Capital Markets compliance/risk to IB/ER/S&T?

I have been floating around AF and I’ll admit the forums helped me complete level 1. I am doing level 2 in 2016 which seems very far away. I have a questions for the readers/writers here in regards to career moves.

I am in FM compliance, monitoring trading and various other things. My experience is around 2 years in a small shop where I was promoted to supervisor and it was primarily wm compliance. I went from the small shop to a big bank almost a year ago; I receive much more pay in my current position and believe it is much better experience as it pertains to my interests (Capital markets). Like most people here, I want to break into front office. Compliance just doesn’t do it for me and I want to help bring money in for the firm/ be in a front facing role. I know ER is mostly back end but it does interest me as I love the markets and investing myself.

  • What course would you do in between now and january (when I begin level 2)? I was thinking of writing the GMAT ( maybe get a high 600s/700+ score and apply to MBA)? I noticed many banks hire out of MBA school. I could also do a financial modeling course as I have no experience and I have noticed most IB jobs ask for it.

  • Do you know anyone who moved from Compliance to front office? If so, how/ what did they do?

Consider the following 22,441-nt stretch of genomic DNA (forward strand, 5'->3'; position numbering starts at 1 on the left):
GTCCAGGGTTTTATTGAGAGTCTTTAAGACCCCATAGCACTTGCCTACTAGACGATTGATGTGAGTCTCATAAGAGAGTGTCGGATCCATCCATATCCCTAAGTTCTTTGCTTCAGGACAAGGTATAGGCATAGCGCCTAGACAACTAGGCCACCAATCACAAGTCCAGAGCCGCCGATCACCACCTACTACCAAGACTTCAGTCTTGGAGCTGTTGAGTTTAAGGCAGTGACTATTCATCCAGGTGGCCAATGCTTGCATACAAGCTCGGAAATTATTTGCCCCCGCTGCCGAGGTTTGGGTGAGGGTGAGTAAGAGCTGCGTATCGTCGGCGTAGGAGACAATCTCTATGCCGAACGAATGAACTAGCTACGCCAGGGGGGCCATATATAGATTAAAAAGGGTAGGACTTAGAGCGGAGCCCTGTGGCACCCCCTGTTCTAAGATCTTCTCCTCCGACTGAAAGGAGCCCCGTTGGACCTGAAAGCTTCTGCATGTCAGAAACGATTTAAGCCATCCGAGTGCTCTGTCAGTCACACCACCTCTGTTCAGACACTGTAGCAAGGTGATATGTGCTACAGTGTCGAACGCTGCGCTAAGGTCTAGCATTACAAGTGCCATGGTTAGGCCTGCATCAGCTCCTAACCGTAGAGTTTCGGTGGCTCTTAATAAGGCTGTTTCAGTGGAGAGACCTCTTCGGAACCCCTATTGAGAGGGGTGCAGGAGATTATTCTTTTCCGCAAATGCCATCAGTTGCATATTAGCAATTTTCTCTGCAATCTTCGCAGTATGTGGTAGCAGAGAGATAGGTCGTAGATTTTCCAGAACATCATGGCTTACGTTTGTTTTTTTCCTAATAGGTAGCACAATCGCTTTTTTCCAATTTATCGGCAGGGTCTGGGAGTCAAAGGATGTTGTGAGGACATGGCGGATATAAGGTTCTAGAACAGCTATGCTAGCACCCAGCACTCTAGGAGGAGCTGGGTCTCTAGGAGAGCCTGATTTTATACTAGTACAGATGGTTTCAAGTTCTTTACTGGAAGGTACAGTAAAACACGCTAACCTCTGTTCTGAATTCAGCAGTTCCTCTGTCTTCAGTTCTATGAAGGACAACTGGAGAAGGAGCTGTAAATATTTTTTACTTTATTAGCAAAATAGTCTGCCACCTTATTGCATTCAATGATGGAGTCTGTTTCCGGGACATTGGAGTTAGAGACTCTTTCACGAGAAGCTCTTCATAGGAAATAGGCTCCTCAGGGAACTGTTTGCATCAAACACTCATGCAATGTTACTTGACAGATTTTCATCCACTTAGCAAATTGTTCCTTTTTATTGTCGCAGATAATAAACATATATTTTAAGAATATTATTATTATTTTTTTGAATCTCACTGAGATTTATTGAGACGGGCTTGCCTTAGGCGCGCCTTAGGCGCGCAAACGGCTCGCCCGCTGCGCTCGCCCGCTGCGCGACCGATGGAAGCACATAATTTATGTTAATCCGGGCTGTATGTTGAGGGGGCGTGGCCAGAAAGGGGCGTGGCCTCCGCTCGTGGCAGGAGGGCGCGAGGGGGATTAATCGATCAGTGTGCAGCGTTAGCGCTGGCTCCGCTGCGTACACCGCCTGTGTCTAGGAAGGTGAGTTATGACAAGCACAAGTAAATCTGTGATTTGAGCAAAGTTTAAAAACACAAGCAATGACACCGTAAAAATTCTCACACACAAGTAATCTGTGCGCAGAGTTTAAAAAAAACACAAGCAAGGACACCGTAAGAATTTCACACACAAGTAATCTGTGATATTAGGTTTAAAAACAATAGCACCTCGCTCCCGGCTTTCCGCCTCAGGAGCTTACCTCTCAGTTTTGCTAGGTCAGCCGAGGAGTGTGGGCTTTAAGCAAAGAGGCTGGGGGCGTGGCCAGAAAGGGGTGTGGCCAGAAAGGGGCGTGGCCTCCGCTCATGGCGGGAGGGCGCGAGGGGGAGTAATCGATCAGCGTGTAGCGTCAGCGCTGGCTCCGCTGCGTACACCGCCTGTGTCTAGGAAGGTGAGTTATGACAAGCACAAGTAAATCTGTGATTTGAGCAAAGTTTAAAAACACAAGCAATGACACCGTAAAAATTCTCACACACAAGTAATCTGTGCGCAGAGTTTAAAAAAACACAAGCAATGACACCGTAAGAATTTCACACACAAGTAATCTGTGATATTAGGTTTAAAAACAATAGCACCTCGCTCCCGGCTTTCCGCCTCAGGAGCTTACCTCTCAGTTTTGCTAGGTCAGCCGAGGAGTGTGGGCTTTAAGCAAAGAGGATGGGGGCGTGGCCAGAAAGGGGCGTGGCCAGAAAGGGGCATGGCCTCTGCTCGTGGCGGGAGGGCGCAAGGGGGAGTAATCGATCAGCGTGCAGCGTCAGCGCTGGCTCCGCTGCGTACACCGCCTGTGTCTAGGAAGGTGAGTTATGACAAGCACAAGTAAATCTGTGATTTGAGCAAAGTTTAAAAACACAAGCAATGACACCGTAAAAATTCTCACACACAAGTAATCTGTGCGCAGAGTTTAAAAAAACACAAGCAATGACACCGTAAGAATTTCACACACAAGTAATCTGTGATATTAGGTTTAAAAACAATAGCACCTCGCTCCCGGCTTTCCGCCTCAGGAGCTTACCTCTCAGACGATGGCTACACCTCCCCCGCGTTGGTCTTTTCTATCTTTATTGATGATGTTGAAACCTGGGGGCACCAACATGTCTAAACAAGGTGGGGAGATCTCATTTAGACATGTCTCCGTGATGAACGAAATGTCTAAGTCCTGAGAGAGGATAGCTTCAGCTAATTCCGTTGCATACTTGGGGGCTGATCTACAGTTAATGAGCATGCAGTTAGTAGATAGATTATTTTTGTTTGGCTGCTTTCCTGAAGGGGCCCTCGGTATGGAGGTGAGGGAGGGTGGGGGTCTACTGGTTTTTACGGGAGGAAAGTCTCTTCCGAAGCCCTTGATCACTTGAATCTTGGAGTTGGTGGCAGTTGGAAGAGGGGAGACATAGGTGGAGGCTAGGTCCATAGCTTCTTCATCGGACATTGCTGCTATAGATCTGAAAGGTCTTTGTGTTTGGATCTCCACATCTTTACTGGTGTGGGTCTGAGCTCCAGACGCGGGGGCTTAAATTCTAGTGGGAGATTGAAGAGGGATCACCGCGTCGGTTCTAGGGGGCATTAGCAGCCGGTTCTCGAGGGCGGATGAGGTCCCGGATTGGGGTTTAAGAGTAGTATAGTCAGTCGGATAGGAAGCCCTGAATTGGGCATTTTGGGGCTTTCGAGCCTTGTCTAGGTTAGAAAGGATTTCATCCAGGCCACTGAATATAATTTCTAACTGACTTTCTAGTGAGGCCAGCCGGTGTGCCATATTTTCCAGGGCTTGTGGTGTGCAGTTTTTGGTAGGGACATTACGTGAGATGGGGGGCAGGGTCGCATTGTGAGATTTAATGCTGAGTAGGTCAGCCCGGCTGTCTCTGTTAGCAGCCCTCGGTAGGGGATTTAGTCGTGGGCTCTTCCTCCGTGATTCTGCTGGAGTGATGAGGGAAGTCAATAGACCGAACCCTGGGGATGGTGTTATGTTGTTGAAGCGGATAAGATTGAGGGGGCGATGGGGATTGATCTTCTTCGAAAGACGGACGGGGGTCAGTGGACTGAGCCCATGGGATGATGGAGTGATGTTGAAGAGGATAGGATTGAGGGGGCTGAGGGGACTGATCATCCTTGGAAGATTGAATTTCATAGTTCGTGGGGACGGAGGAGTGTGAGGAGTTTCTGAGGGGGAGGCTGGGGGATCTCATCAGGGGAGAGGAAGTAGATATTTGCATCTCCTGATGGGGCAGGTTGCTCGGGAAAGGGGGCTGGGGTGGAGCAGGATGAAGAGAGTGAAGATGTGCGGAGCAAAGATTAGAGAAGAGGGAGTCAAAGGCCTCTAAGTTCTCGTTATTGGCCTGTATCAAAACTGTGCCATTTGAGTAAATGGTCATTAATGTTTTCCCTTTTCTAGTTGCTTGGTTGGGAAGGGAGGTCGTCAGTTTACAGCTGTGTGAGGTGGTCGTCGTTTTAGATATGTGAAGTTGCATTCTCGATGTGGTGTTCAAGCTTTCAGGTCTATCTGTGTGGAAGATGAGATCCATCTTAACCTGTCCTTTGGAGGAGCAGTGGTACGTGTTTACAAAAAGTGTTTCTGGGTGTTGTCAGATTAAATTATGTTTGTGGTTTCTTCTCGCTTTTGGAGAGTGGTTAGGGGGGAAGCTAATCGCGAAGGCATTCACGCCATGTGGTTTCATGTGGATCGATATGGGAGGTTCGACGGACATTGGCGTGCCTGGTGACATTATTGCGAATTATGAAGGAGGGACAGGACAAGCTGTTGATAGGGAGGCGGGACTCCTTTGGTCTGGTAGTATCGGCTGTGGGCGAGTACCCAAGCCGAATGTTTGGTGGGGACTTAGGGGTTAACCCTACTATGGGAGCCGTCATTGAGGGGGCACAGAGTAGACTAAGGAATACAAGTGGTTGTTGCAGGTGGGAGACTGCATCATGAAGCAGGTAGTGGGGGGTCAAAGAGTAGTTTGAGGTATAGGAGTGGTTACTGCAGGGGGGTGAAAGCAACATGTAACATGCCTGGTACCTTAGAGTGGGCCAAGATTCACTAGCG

I know it is very difficult to move from middle/back office to the front but I really want to make moves quickly before I am only labeled as a compliance guy?

Hmm. This is just my experience, but I have never seen a front office person from a compliance background, although I have seen a few from MO. In these cases, the people were top performers in Ops and ingratiated themselves with their company’s FO. Admittedly, this has become less common nowadays, as there is a surplus of experienced FO workers to hire.

I know this is not particularly helpful. Even in the best case, it might only happen for you if the labor market improves. In the mean time, any steps that might increase your chances are probably not a bad idea.

Perhaps you could consider other options as well - like getting a law degree (if you are already considering further education) and becoming a securities lawyer. You will hate your life, but you will be pretty much guaranteed employment in this regulatory environment.

I totally agree.

Thank you for the replies, time to change that!